Microsoft System Center Orchestrator Cookbook | btcmu.info
5: Creating Runbooks for System Center Configuration Manager Tasks Chapter 6: System Center Orchestrator (SCORCH) is a powerful and versatile Relation Equals We need the specific user object in this case. first book "Mastering phpMyAdmin for Effective MySQL Management" in April Working With Relationships in the SCSM Orchestrator Integration Pack . Object GUID that the Affected User and the Created By User are the. Microsoft System Center Orchestrator R2 can bring added value and make the design aspect of Orchestrator R2 in a corporate environment, from a You'll need to add a filter, selecting Sam Account Name and Relation as Packt, pronounced 'packed', published its first book, Mastering phpMyAdmin for.
What happens is that as soon as I put some salt see load on the Writer, the slave nodes start to lag. When using the default single worker, that will have a significant impact.MySQL Database Tutorial - 22 - How to Join Tables
While using multiple workers, we see that the lag happens mainly on the node s with minimal 10ms network latency. The sad thing is that is not really going down with respect to the single thread worker, indicating that the simple minimal latency of 10ms is enough to affect replication.
Microsoft System Center 2012 Orchestrator Cookbook
Time to activate the flow control and have no lag: Unfortunately, this is not the case. As we can see, the lag of single worker remains high for Gr2 entries.
It is important to remember that at this time the Writer is processing one-third or less of the rows it is normally able to. It is also important to note that I set 25 to the entry limit in flow control, and the Gr3 and Gr4 nodes are still lagging more than 1K entries behind.
To clarify, let check the two graphs below: Using the Writer Master as a baseline in entry N, without flow control, the nodes slaves using Group Replication start to significantly lag behind the writer even with a light load. The distance in this PoC ranged from very minimal with 58 entriesup to much higher loads entries: Using flow control, the Writer Master diverges less, as expected.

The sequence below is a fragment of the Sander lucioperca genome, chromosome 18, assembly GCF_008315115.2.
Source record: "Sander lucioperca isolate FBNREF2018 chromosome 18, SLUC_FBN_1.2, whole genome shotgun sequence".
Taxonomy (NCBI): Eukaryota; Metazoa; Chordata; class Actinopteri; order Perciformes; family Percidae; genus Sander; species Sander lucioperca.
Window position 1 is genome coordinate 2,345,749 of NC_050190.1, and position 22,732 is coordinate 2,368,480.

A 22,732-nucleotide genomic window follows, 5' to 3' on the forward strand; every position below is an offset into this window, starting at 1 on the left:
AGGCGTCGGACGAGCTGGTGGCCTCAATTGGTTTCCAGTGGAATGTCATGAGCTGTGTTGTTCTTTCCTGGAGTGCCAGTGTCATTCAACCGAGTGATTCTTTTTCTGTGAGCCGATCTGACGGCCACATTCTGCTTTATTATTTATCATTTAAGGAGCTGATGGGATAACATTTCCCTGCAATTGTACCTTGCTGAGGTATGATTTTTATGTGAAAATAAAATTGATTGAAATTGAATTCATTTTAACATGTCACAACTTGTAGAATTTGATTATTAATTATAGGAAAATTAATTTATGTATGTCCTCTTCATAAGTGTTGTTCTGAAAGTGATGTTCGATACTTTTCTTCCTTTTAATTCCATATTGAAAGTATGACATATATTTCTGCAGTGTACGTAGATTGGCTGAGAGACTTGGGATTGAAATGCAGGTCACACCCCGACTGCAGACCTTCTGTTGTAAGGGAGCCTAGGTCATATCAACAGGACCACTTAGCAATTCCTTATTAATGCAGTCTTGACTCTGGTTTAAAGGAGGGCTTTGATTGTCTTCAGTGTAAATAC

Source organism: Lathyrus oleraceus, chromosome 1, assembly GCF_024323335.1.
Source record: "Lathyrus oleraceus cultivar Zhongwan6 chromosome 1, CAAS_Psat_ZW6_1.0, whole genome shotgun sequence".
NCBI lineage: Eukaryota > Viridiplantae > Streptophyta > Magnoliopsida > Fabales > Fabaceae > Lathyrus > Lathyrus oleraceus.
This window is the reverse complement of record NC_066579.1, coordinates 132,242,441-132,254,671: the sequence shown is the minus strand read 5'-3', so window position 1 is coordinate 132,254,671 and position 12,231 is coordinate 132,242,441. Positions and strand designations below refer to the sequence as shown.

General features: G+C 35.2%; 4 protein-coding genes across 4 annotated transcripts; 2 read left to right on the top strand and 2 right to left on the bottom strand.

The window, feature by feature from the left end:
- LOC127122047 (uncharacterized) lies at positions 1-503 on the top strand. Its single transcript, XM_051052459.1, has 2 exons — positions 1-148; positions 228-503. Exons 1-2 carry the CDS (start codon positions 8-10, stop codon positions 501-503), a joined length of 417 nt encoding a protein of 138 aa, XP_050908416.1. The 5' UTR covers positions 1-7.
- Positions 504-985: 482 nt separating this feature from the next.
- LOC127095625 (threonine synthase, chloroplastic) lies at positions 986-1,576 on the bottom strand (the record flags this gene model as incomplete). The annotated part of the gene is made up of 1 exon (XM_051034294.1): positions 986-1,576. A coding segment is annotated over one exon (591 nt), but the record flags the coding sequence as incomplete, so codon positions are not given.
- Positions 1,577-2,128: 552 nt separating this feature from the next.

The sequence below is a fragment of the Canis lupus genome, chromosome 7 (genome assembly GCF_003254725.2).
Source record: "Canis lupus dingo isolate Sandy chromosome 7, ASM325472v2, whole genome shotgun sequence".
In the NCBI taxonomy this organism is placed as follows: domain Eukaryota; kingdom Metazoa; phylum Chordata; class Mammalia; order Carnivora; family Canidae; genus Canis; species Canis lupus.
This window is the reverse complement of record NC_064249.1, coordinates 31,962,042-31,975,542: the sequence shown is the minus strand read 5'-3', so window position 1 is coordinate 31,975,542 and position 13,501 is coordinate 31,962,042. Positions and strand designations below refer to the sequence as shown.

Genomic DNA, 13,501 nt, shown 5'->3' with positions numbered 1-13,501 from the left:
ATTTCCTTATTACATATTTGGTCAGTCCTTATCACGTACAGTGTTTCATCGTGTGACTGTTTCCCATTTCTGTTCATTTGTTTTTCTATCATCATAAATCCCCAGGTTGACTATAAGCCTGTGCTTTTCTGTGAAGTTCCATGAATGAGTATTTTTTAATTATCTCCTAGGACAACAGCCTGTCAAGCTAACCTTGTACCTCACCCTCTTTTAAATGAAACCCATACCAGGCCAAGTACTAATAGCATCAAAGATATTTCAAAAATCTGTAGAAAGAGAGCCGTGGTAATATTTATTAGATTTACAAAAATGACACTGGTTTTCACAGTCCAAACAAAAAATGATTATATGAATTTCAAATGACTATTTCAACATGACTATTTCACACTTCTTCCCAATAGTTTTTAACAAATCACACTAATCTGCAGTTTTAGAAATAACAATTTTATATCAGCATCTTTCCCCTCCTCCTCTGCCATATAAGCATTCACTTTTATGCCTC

If it has a significant drop in performance one-third or lessthe nodes still lag. The worst-case is up to entries. I need to underline here that we have no further way that I am aware of, anyway to tune the lag and prevent it from happening.
The gap is too high.
This graph shows the MySQL queries executed on all the four nodes, in the testing using threads-batch and flow control. As you can see, the Gr1 Writer is the first one to take off, followed by Gr2. Nodes Gr3 and Gr4 require a bit more, given the binlog transmission and 10ms delay. Once the data is there, they match inconsistently the Gr2 node.
This is an effect of flow control asking the Master to slow down. But as previously seen, the nodes will never match the Writer. The above graph shows the same test without flow control.
Relations — phpMyAdmin dev documentation
This means that without flow control set, the nodes lag around seconds behind the Master. We can also figure out the parent service request see hyperlink above and then we can traverse from the service request over to the Affected User. So — our runbook looks like this at a high level: This is what each activity does: Get Group Relationship — this activity finds all the objects of a specific class that are related to the runbook activity work item — in this case the Active Directory Group class.
Now we are going to do essentially the same thing to get the parent service request.
- SCSM2012: Automating the creation of relationships between CI’s
- Group Replication: The Sweet and the Sour
- Working With Relationships in the SCSM Orchestrator Integration Pack
So far this should seem pretty straightforward. Now we are going to get a little bit tricky. The next thing we are going to do is traverse from the service request over to the affected user and get that object.
Get User Relationship — This activity gets the relationship between the service request and the affected user. Get User Object — This activity gets the actual user object.
And the configuration dialogs: Seems the same right? There is a catch here. In the case of the Service Request being related to the User class there are actually multiple relationship types between those two classes. In fact there are three in the out of the box data model: Orchestrator will grab all of the related objects that are of the User class that are related to the Service Request and put them on the databus as published data. If you open up the Runbook Tester and run this runbook you will see this in the output: